Students weigh in: distance learning versus brick-and-mortar


Kaysa Flemk-Joli

Jupiter High administrators and custodians set up one-way hallways to minimize crowding during COVID-19.

Palm Beach County School District students, along with their families, need to make a choice about how to learn for the remainder of the semester. They need to decide whether to learn virtually or in-person by Oct. 14.

With the decision looming, students must weigh the pros and cons of their choice.

“All of my teachers and students in my classes have followed the safety precautions pretty heavily. There was an occasional time where a student or teacher will just pull their mask down for a second or two to drink water which is understandable,” Eleanor Willis, a Jupiter High sophomore, said.

Jupiter High teachers and students are taking an abundance of precautions. They are wearing masks, safely distancing themselves and wiping down surfaces at the end of each class period.

“Every teacher that I have is doing the best job with masks and staying away from the students. Some of my teachers even have plexiglass and wear a mask behind it. They make me feel comfortable; they always have wipes to clean, hand sanitizer, and any other products to keep me safe,” Aspen Inouye, a Jupiter High senior, said.

Although in-class precautions are taken regularly, staying six feet apart becomes a challenge when students are in the hallways and other high-traffic areas. To minimize crowding, Jupiter High set up one-way hallways and put stickers on the ground in the car line and bus loop for students to stand on to safely distance.

“During dismissal…there’s really not enough room for everyone to spread out in the car lines and bus loops. On buses, some bus drivers want students two to a seat, which I’m surprised hasn’t been addressed yet,” Kierstyn Fisher, a Jupiter High sophomore, said.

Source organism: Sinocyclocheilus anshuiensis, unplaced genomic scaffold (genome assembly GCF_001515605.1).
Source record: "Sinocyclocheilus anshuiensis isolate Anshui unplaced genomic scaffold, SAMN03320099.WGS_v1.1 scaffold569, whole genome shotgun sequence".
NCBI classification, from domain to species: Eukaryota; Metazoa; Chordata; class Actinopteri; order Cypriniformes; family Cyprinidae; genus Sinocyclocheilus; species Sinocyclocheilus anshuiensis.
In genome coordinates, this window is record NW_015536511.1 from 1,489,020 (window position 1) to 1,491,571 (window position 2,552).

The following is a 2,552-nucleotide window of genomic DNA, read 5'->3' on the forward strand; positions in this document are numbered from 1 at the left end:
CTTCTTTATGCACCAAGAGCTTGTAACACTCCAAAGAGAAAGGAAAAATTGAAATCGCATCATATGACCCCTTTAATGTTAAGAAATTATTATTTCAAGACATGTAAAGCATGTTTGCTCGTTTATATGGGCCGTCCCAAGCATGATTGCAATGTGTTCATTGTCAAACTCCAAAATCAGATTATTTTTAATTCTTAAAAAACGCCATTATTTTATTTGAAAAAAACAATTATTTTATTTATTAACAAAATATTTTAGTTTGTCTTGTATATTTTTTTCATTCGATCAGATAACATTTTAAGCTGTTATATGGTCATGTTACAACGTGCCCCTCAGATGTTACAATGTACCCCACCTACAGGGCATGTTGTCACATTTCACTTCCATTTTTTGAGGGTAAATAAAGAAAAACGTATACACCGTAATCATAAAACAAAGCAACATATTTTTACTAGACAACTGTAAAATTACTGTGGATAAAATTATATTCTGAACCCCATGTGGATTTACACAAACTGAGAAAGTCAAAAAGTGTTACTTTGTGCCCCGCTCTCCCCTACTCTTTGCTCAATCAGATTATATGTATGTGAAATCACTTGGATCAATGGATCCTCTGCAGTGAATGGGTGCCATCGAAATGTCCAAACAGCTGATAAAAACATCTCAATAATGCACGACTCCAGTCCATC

Masks are required at all times except when eating breakfast and lunch.

“My teachers have pretty much followed all safety precautions, which has not really affected my learning experience. Students have been following precautions in class, but it doesn’t do much good when we…eat lunch [in the courtyard] without masks on,” Victoria Verity, a Jupiter High junior, said.

Besides safety, learning is the largest factor in whether students are choosing to return to school or stay at home.

“I’ve gotten more out of classes in the actual classroom compared to looking at a computer screen all day,” Fisher said. “Additionally, I’ve been able to do a lot in the Student Government Association that I wouldn’t be able to do online.” 

Students attending brick-and-mortar tend to agree that school is easiest in person.

My understanding of the lessons and topics has definitely benefited more since being back in person,” Kimberly Owens-Asaro, a Jupiter High junior, said, “I feel you understand more and are focused compared to your house which is full of distractions. I felt it was hard to talk to your teachers and classmates on a video chat compared to being in school.”